Bad science from the AAFS/ABFO dentists | Media responses from the past | Forensics in Focus @csidds

Making positive news about bitemark evidence for media reporting is a tough job. I thought that I should make a short list of articles that have appeared in major media sources over the decades.


Some predate the news about bitemark experts aiding wrongful convictions.  This still contrasts with the continued illogic of courts’ admitting these opinions in the face of better science.


These are a few. More to come, when time allows. 


The first article (1996) that really got things going for anti-bitemark identification in the US media. By Mark Hansen from the American Bar Association.  “Out of the Blue.”


Bitemarks from the Past (2004). From the start, a faulty science  From Steve Mills , Flynn McRoberts, and in a later article, Steve and Maurice Possley at the Chi Trib. MP later shared a Pulitzer prize for journalism. This team of Steve and MP did a remarkable second  piece (from 2008) about the parties involved in the next link on the vacuous scientific bases for bitemark IDs. Something to do with DNA versus  erroneous bitemark opinions.  


From 2008. Bitemark research hopefuls (the same duo from the last link)  begging for money on promises of future success. They later received over $715,000 from the National Institute of Justice. Their recent 2014 news release on “success” has some critics.  Someone at Marquette University should have read this article first.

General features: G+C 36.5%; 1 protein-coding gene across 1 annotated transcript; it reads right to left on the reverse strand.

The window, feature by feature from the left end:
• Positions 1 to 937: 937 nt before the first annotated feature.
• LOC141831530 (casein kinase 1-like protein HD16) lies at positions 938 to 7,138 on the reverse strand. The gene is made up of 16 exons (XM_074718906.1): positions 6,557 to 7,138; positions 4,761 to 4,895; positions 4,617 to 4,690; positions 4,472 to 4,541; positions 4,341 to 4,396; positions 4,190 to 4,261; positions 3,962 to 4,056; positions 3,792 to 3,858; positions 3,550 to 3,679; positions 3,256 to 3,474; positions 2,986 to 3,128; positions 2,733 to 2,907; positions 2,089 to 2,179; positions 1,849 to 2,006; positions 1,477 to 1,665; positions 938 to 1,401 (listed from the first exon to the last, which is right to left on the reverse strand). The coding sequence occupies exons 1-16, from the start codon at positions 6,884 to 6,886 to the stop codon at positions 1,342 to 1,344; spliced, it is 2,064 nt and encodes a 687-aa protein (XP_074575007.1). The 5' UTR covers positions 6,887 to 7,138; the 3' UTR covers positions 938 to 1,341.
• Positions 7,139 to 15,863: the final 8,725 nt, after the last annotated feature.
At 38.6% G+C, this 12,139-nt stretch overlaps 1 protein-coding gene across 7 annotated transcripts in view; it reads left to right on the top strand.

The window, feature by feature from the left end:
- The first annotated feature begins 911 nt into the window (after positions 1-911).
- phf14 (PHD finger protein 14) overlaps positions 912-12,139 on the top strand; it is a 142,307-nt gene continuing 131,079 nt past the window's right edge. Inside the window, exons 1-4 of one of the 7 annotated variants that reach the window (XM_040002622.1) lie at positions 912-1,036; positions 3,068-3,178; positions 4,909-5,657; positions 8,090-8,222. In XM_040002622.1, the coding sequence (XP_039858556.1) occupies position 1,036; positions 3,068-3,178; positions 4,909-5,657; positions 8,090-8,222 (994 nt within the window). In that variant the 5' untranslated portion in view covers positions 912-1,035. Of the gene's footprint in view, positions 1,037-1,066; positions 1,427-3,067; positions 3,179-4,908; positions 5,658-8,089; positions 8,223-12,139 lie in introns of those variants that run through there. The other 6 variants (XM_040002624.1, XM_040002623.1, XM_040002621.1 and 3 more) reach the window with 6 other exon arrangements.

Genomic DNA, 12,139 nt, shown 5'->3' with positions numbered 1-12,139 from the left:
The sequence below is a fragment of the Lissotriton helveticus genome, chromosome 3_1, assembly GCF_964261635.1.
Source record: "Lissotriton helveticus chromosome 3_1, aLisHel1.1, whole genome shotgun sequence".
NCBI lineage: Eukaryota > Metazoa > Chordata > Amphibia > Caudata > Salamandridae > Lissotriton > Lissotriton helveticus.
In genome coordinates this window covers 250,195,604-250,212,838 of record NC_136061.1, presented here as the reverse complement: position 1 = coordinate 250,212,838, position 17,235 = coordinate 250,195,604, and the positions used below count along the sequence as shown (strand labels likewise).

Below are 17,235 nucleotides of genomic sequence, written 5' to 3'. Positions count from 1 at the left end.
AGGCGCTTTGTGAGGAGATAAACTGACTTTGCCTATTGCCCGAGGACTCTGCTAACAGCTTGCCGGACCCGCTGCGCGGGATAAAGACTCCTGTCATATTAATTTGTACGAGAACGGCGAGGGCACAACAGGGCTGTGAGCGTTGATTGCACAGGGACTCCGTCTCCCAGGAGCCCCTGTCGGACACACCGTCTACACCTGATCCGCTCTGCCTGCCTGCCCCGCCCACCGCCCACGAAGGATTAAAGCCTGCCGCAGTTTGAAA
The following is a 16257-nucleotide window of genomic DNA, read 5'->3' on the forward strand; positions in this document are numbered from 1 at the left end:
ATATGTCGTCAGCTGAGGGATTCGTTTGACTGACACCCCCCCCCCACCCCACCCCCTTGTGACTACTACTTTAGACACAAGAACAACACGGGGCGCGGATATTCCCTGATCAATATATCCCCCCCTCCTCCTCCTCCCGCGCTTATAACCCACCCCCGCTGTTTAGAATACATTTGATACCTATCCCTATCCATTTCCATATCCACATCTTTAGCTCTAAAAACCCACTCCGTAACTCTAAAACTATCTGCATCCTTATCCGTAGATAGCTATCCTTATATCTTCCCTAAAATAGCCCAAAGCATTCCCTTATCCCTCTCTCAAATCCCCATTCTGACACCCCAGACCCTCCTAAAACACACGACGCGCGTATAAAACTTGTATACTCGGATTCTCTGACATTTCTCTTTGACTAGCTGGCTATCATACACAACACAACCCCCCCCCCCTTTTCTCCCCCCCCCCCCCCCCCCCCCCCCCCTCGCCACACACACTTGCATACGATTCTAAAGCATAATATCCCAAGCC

2011. From The Agitator. Radley Balko is now an opinion journalist for The Washington Post.


The last good comment I can find about methods used in the “paradigm” of bitemark comparisons. From the FBI in 2001.


How things have changed. Having co-developed (initially with Dr. David Sweet (1997) and soon after with Dr. Ray Johansen (2000 and beyond) regarding the use of Adobe PhotoShop for crime scene pix, I doubt that that more than 10% of the current 95 dental group (ABFO) members are proficient with its simple applications. It was meant as a tool for correcting photographic issues previously requiring the use of conventional chemical  photo crime lab methods. It did not speak to the faulty assumptions that bitemark experts still use to “make a match” to a suspect’s dental profile.










About csidds

Dr. Michael Bowers is a long time forensic consultant in the US and international court systems.
This entry was posted in AAFS, ABFO, Bitemarks, criminal justice, Forensic Science and tagged , , , , . Bookmark the permalink.

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